Weed behaviour in crop fields has been extensively studied; nevertheless, limited knowledge is available for particular cropping systems, such as no-till systems. Improving weed management under no-till conditions requires an understanding of the interaction between crop residues and the seedling emergence process. This study aimed to evaluate the influence of maize and wheat residues, applied in three different quantities (1, the field quantity, 0.5, and 1.5-fold amounts of the field quantity), on the emergence of eight weed species: Abutilon theophrasti, Amaranthus retroflexus, Chenopodium album, Digitaria sanguinalis, Echinochloa crus-galli, Setaria pumila, Sonchus oleraceus, and Sorghum halepense. The experiment was conducted over two consecutive years. The results showed that the quantities 1 and 1.5 could suppress seedling emergence by 20 and 44%, respectively, while the quantity 0.5 seems to promote emergence by 22% compared with the control without residues. Weed species showed different responses to crop residues, from C. album showing 56% less emergence to S. halepense showing a 44% higher emergence than the control without residues. Different meteorological conditions in the two-year experiment also exhibited a significant influence on weed species emergence.

Effect of Crop Residues on Weed Emergence

Nikolić, Nebojša
;
Masin, Roberta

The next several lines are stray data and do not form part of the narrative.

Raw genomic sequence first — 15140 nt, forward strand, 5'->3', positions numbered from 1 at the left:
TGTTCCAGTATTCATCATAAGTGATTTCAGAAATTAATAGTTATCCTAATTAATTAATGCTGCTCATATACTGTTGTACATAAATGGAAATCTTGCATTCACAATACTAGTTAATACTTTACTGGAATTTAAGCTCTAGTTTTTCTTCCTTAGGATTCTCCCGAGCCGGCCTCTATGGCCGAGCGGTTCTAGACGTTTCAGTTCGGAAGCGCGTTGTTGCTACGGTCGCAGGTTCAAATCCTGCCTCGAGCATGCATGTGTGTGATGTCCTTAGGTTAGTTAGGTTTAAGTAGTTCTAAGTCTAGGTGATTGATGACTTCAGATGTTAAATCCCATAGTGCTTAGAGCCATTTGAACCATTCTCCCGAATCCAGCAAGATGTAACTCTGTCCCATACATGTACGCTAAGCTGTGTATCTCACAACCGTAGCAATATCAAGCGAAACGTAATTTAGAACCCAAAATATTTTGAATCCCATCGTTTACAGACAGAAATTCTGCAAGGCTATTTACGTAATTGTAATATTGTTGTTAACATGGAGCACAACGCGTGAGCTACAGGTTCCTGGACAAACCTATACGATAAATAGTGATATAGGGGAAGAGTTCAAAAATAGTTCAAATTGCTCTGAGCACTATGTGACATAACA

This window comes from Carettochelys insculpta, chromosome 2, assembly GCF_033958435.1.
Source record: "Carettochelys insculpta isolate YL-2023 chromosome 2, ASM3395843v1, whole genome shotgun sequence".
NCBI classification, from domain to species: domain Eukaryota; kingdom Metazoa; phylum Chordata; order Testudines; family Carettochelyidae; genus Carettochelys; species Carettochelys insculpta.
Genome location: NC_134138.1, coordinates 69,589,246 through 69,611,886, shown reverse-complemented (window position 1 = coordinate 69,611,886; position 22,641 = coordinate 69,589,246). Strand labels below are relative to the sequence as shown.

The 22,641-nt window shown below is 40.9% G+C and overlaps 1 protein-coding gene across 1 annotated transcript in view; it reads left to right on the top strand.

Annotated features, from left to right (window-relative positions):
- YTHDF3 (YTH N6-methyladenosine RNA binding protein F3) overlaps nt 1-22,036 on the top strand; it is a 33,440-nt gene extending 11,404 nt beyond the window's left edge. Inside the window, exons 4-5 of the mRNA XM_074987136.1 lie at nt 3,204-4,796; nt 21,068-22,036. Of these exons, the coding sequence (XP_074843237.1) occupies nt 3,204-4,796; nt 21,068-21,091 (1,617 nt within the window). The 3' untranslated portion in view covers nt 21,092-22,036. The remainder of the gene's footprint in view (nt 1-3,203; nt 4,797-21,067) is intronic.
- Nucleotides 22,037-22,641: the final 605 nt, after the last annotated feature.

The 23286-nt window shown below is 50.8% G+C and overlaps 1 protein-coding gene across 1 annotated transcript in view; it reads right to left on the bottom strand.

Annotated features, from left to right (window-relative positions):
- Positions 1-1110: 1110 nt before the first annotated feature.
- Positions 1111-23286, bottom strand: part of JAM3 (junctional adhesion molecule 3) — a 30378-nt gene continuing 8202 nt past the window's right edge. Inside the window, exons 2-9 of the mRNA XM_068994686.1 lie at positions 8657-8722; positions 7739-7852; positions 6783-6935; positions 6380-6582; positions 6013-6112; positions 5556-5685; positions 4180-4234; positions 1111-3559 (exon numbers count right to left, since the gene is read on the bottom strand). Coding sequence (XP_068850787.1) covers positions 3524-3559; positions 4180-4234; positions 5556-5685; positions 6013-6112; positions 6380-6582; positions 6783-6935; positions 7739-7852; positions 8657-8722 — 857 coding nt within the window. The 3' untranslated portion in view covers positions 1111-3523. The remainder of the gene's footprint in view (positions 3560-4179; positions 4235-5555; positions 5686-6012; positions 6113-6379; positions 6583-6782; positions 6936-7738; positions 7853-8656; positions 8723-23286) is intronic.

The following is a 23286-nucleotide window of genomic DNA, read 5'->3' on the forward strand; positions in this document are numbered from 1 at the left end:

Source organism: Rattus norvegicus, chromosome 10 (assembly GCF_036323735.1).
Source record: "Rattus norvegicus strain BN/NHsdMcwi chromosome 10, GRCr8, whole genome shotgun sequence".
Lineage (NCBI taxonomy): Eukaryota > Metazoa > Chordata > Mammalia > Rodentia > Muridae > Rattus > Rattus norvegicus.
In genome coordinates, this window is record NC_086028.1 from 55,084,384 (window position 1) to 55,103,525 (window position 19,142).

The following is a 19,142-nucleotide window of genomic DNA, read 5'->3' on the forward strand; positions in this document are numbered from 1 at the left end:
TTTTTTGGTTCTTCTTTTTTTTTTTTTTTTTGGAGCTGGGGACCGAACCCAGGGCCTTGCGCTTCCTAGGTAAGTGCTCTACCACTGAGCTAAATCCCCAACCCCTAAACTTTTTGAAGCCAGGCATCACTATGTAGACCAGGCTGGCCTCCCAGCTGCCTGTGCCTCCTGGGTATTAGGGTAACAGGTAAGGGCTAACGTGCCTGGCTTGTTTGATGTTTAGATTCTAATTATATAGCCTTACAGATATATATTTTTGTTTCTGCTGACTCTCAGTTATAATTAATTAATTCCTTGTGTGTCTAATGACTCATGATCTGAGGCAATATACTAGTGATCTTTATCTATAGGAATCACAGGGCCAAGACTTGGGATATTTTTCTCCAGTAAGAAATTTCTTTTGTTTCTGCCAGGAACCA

2021

Abstract

Weed behaviour in crop fields has been extensively studied; nevertheless, limited knowledge is available for particular cropping systems, such as no-till systems. Improving weed management under no-till conditions requires an understanding of the interaction between crop residues and the seedling emergence process. This study aimed to evaluate the influence of maize and wheat residues, applied in three different quantities (1, the field quantity, 0.5, and 1.5-fold amounts of the field quantity), on the emergence of eight weed species: Abutilon theophrasti, Amaranthus retroflexus, Chenopodium album, Digitaria sanguinalis, Echinochloa crus-galli, Setaria pumila, Sonchus oleraceus, and Sorghum halepense. The experiment was conducted over two consecutive years. The results showed that the quantities 1 and 1.5 could suppress seedling emergence by 20 and 44%, respectively, while the quantity 0.5 seems to promote emergence by 22% compared with the control without residues. Weed species showed different responses to crop residues, from C. album showing 56% less emergence to S. halepense showing a 44% higher emergence than the control without residues. Different meteorological conditions in the two-year experiment also exhibited a significant influence on weed species emergence.
2021
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Utilizza questo identificativo per citare o creare un link a questo documento: https://hdl.handle.net/11577/3392879
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